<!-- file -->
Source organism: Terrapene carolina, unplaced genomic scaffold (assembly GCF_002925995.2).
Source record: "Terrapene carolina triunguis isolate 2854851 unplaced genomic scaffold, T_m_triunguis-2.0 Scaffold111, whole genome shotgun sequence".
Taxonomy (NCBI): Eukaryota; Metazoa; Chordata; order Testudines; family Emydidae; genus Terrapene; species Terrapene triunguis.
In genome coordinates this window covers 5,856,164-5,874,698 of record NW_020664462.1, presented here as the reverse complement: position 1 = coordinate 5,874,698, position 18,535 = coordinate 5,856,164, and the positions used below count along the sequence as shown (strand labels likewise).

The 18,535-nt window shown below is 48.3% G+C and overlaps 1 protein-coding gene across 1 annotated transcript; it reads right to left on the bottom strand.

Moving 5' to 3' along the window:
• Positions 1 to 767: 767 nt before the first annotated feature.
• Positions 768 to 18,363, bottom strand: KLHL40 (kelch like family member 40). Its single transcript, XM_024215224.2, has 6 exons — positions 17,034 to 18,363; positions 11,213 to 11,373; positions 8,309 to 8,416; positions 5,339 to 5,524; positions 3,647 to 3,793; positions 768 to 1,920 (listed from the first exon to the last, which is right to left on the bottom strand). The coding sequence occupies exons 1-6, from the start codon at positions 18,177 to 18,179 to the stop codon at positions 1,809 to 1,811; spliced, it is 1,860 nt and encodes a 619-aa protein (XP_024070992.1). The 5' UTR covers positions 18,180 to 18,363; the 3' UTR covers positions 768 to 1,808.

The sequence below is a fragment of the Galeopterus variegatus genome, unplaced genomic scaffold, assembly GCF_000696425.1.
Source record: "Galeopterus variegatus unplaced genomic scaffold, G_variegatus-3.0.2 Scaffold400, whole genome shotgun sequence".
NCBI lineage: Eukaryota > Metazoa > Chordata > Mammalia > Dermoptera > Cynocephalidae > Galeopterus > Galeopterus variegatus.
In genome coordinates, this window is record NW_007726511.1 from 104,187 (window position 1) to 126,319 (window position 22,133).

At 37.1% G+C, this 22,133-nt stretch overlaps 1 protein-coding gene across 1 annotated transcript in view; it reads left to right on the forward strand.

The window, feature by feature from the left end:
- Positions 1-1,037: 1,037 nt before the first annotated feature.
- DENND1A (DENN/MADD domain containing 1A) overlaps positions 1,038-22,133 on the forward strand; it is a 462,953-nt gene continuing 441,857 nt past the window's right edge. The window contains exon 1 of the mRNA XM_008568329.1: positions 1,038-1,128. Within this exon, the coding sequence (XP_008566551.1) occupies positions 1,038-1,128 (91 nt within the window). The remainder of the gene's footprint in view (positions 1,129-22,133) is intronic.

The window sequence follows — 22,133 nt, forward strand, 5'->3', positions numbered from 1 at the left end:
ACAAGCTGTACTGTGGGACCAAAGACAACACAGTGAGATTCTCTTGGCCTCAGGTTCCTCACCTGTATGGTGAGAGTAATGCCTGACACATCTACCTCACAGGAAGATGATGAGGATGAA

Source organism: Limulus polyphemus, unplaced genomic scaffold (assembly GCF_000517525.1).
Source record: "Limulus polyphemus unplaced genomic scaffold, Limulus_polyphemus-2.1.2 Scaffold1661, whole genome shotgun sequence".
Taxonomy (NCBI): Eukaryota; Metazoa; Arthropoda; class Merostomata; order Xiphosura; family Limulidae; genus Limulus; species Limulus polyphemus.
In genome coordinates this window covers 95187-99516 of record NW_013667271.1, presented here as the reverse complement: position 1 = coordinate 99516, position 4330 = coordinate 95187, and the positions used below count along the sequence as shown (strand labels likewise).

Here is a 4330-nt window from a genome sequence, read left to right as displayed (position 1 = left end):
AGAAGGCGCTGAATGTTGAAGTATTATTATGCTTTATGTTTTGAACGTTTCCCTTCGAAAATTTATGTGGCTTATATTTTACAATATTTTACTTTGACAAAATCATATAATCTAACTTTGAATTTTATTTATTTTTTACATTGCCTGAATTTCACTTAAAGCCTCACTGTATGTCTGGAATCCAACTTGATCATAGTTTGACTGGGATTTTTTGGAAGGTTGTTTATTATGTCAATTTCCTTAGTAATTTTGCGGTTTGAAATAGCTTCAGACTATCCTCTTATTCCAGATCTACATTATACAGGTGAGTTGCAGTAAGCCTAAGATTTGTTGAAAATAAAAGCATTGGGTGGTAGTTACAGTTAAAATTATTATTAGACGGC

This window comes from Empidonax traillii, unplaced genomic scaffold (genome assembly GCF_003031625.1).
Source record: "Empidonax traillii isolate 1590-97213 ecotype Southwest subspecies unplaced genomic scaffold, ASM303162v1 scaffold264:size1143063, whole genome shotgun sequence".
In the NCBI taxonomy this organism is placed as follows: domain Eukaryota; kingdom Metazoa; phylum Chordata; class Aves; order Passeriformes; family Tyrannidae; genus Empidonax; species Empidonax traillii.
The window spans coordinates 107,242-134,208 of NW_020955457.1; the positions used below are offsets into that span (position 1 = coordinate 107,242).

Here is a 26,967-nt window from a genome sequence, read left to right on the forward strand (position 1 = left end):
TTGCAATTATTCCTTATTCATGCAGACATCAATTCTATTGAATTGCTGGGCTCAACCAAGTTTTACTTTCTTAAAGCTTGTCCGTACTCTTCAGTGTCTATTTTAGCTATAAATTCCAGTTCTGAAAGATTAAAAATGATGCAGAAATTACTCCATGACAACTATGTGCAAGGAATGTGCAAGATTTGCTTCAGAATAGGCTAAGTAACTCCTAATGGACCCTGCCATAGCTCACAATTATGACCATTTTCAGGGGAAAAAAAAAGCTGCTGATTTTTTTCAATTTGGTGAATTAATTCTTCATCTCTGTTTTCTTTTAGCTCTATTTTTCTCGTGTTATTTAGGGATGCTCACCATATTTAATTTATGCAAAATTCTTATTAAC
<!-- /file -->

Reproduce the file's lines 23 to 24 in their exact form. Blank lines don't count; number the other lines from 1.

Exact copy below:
Here is a 4330-nt window from a genome sequence, read left to right as displayed (position 1 = left end):
AGAAGGCGCTGAATGTTGAAGTATTATTATGCTTTATGTTTTGAACGTTTCCCTTCGAAAATTTATGTGGCTTATATTTTACAATATTTTACTTTGACAAAATCATATAATCTAACTTTGAATTTTATTTATTTTTTACATTGCCTGAATTTCACTTAAAGCCTCACTGTATGTCTGGAATCCAACTTGATCATAGTTTGACTGGGATTTTTTGGAAGGTTGTTTATTATGTCAATTTCCTTAGTAATTTTGCGGTTTGAAATAGCTTCAGACTATCCTCTTATTCCAGATCTACATTATACAGGTGAGTTGCAGTAAGCCTAAGATTTGTTGAAAATAAAAGCATTGGGTGGTAGTTACAGTTAAAATTATTATTAGACGGC